German Study Reveals the True Impact of Facebook

Ian HancockGeneral, Social Media

A recent study carried out by two universities in Germany has revealed what is already obvious to most; going on Facebook is depressing and makes you angry. OK, not quite but the study has produced some interesting, if not worrying, results. It basically concluded that a visit to Facebook can leave you feeling down and depressed, which isn’t what Zuckerberg had in mind back at Harvard.

'She's done so much better than me, and she's travelled a lot.'

According to the research, which involved 600 Facebook users, one in three people feel worse after a visit to the social network. ‘Worse’ can be defined as envious, angry, miserable and lonely. This doesn’t come as a surprise as people are very selective about what they post on FB and what they miss out. You don’t see many posts saying “alone again, drunk, on a Saturday night doing a jigsaw having consumed a litre of ice cream. Lol.

The main cause of people responding negatively to a visit to Facebook is looking at other peoples holiday photos. This is most likely because they show other people having fun with their partners on an expensive holiday. In fact over half of all ‘envy incidents’ on Facebook are caused by holiday snaps.

Other causes of this social media misery are having low social interaction levels i.e. other users don’t talk to you or react to your posts. Those who don’t post much on the site but still look around a lot are apparently worse off. This is described as “passive following” by the researchers and causes envy/misery because theses passive followers are exposed to the happiness/social success of others, which is something they don’t experience.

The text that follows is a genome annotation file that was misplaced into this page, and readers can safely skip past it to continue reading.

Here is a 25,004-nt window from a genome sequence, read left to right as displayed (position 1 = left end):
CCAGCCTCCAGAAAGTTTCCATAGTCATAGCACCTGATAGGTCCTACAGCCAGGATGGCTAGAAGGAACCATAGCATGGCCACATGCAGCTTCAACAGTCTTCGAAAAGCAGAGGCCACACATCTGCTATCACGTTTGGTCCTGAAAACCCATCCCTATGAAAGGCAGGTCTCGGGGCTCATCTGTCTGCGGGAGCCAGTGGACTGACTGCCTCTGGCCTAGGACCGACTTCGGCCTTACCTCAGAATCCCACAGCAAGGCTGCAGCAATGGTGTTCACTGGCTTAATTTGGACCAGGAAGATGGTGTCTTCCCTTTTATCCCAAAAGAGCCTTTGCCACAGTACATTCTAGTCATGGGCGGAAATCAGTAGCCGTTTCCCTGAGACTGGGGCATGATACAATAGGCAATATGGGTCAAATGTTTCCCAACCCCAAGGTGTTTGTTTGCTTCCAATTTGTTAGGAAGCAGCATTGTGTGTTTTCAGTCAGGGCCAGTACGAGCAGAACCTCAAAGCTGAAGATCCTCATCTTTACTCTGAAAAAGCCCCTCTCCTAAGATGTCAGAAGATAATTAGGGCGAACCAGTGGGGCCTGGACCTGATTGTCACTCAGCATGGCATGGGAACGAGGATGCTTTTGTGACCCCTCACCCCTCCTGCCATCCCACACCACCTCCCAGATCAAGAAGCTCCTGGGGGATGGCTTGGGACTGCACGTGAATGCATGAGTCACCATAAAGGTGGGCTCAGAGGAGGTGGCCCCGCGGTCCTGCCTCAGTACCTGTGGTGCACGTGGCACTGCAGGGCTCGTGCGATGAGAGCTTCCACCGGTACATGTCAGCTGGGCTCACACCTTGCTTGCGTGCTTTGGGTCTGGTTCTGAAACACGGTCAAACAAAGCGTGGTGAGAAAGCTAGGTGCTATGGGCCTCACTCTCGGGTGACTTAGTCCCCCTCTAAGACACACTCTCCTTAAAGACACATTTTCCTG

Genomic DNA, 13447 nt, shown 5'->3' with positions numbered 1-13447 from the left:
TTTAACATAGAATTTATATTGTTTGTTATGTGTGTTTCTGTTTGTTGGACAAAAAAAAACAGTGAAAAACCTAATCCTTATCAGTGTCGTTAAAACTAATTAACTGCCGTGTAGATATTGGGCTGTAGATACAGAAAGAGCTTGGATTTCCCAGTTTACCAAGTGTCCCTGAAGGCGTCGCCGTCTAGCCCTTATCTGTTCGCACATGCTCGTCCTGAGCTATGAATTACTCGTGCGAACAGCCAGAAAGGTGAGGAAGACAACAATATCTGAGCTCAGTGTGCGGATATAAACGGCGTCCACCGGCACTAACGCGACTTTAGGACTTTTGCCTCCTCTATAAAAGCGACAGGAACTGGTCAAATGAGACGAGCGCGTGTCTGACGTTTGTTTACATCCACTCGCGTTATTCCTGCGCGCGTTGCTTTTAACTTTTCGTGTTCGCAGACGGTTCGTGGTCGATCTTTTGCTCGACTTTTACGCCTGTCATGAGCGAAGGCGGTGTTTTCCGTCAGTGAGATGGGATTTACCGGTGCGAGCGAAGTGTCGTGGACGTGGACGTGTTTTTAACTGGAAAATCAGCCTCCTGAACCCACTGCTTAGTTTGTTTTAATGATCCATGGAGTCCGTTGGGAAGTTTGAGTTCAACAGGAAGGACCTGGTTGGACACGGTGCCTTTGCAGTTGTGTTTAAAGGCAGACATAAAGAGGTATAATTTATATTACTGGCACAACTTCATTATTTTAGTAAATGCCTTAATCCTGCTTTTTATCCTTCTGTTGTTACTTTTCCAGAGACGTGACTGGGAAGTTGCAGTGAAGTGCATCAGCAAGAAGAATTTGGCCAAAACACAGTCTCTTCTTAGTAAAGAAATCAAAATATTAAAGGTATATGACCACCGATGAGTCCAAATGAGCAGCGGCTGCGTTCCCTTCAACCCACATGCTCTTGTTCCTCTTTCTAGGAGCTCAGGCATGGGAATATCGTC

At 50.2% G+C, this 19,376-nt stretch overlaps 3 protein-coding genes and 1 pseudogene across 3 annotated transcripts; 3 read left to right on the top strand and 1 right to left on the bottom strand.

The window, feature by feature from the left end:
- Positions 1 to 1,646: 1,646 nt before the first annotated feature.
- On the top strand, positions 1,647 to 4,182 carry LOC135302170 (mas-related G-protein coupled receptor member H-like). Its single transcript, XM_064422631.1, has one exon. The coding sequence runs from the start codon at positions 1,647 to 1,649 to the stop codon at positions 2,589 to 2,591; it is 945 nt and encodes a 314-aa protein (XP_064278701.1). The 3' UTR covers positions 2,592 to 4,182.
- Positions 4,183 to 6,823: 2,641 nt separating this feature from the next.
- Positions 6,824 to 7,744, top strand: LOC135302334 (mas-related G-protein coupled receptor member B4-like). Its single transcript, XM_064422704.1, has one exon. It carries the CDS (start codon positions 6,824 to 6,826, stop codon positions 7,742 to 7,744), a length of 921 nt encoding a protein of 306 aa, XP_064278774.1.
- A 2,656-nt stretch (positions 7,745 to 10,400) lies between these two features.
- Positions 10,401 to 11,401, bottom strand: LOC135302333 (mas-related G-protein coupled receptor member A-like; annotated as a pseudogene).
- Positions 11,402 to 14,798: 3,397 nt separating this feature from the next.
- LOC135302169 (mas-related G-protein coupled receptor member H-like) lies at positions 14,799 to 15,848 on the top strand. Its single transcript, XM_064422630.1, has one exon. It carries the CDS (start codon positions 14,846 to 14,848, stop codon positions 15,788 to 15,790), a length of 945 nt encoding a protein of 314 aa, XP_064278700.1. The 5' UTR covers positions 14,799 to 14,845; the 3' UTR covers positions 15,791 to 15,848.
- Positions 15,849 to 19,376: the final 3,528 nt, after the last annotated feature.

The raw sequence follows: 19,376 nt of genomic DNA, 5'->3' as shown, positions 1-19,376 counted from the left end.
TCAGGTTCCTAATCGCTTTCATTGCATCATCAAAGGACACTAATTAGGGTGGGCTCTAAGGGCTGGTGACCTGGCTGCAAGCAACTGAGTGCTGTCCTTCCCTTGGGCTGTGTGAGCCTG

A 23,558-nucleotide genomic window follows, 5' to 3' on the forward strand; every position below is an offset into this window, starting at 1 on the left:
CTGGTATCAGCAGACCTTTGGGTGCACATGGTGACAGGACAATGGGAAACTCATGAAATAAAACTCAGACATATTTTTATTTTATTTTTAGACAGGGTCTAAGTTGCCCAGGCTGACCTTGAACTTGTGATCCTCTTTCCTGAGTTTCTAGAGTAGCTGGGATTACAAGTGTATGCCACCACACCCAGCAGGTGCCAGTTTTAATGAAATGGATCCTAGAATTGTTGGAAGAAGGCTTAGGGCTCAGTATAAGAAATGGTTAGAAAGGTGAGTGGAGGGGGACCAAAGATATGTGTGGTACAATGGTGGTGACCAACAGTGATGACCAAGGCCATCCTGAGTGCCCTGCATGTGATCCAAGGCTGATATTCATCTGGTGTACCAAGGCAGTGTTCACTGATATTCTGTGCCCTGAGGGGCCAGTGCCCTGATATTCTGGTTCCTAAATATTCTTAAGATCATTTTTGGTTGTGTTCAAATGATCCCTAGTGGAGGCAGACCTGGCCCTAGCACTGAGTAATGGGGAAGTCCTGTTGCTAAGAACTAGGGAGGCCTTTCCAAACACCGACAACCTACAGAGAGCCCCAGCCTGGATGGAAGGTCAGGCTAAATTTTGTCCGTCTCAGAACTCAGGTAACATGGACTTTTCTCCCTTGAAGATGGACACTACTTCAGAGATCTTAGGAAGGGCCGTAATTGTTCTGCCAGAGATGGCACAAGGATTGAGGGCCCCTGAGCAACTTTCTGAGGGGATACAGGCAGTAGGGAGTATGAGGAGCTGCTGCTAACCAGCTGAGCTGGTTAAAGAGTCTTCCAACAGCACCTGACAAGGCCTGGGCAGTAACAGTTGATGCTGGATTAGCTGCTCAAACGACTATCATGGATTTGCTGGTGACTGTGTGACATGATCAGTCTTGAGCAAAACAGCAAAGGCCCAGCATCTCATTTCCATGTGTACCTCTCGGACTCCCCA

The study found that people in their mid-30’s are most likely to become envious of other peoples family life and happiness. Its doest come as a surprise to see that physical attractiveness is another major cause of envy, especially for female Facebook users.

Some people are so affected by what they see on Facebook that they leave the site or visit it much less. This is more evidence to support the claims that the site has finally reached saturation point. Others respond to their Facebook envy by boasting about their own achievements (you know who you are) or by over-exaggerating them (some would call it lying). I personally think that the presence of Facebook has led to people being more concerned about the appearance and memory of an event, than they are about actually enjoying themselves. This means taking more pictures and making live updates such as a picture of your drink, captioned with “Out with the guurrrlls, first of many” when in actual fact, you are sat in the pub in silence because everyone is on their phone. According to the study, men are most likely to post self-promotional content and women are keen to stress their looks and social lives.

It can be said that a lot of this behaviour is also true of ‘real life’. When you bump into somebody you know, you don’t tell them how bad your life is, you tell them how great it is and all the good things that have been happening. Facebook might be depressing for some now, but imagine how depressing it would be if it was overrun with posts about ugliness, loneliness and  destitution? No thanks.

Is Facebook making you miserable? If so, maybe you should leave the site for a bit and see if you really need your profile that much. There was actually a time before Facebook, when people had less than 1000 friends, and they actually communicated face to face. Who knew?